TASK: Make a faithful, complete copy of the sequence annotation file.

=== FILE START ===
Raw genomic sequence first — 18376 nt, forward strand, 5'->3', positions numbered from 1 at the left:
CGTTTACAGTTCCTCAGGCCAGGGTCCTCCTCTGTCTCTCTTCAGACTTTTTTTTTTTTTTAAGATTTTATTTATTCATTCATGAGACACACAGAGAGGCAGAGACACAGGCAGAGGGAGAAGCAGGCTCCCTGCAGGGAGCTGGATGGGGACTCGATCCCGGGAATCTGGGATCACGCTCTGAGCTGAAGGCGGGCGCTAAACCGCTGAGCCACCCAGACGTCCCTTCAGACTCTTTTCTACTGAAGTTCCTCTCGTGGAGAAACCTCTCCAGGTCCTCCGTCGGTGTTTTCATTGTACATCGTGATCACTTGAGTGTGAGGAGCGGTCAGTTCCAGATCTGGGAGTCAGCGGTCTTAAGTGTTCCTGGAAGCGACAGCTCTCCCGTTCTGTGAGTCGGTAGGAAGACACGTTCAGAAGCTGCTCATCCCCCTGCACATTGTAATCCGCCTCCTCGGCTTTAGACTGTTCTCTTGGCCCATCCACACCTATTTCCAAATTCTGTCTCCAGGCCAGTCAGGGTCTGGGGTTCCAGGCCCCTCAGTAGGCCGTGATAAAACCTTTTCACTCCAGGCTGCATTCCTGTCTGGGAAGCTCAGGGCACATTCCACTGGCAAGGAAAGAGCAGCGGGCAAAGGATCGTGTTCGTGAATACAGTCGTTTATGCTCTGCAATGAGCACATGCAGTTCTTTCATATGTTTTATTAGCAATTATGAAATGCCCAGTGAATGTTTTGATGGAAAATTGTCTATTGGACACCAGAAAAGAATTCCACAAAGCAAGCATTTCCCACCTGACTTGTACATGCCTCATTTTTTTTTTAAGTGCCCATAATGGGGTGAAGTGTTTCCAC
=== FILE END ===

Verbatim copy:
Raw genomic sequence first — 18376 nt, forward strand, 5'->3', positions numbered from 1 at the left:
CGTTTACAGTTCCTCAGGCCAGGGTCCTCCTCTGTCTCTCTTCAGACTTTTTTTTTTTTTTAAGATTTTATTTATTCATTCATGAGACACACAGAGAGGCAGAGACACAGGCAGAGGGAGAAGCAGGCTCCCTGCAGGGAGCTGGATGGGGACTCGATCCCGGGAATCTGGGATCACGCTCTGAGCTGAAGGCGGGCGCTAAACCGCTGAGCCACCCAGACGTCCCTTCAGACTCTTTTCTACTGAAGTTCCTCTCGTGGAGAAACCTCTCCAGGTCCTCCGTCGGTGTTTTCATTGTACATCGTGATCACTTGAGTGTGAGGAGCGGTCAGTTCCAGATCTGGGAGTCAGCGGTCTTAAGTGTTCCTGGAAGCGACAGCTCTCCCGTTCTGTGAGTCGGTAGGAAGACACGTTCAGAAGCTGCTCATCCCCCTGCACATTGTAATCCGCCTCCTCGGCTTTAGACTGTTCTCTTGGCCCATCCACACCTATTTCCAAATTCTGTCTCCAGGCCAGTCAGGGTCTGGGGTTCCAGGCCCCTCAGTAGGCCGTGATAAAACCTTTTCACTCCAGGCTGCATTCCTGTCTGGGAAGCTCAGGGCACATTCCACTGGCAAGGAAAGAGCAGCGGGCAAAGGATCGTGTTCGTGAATACAGTCGTTTATGCTCTGCAATGAGCACATGCAGTTCTTTCATATGTTTTATTAGCAATTATGAAATGCCCAGTGAATGTTTTGATGGAAAATTGTCTATTGGACACCAGAAAAGAATTCCACAAAGCAAGCATTTCCCACCTGACTTGTACATGCCTCATTTTTTTTTTAAGTGCCCATAATGGGGTGAAGTGTTTCCAC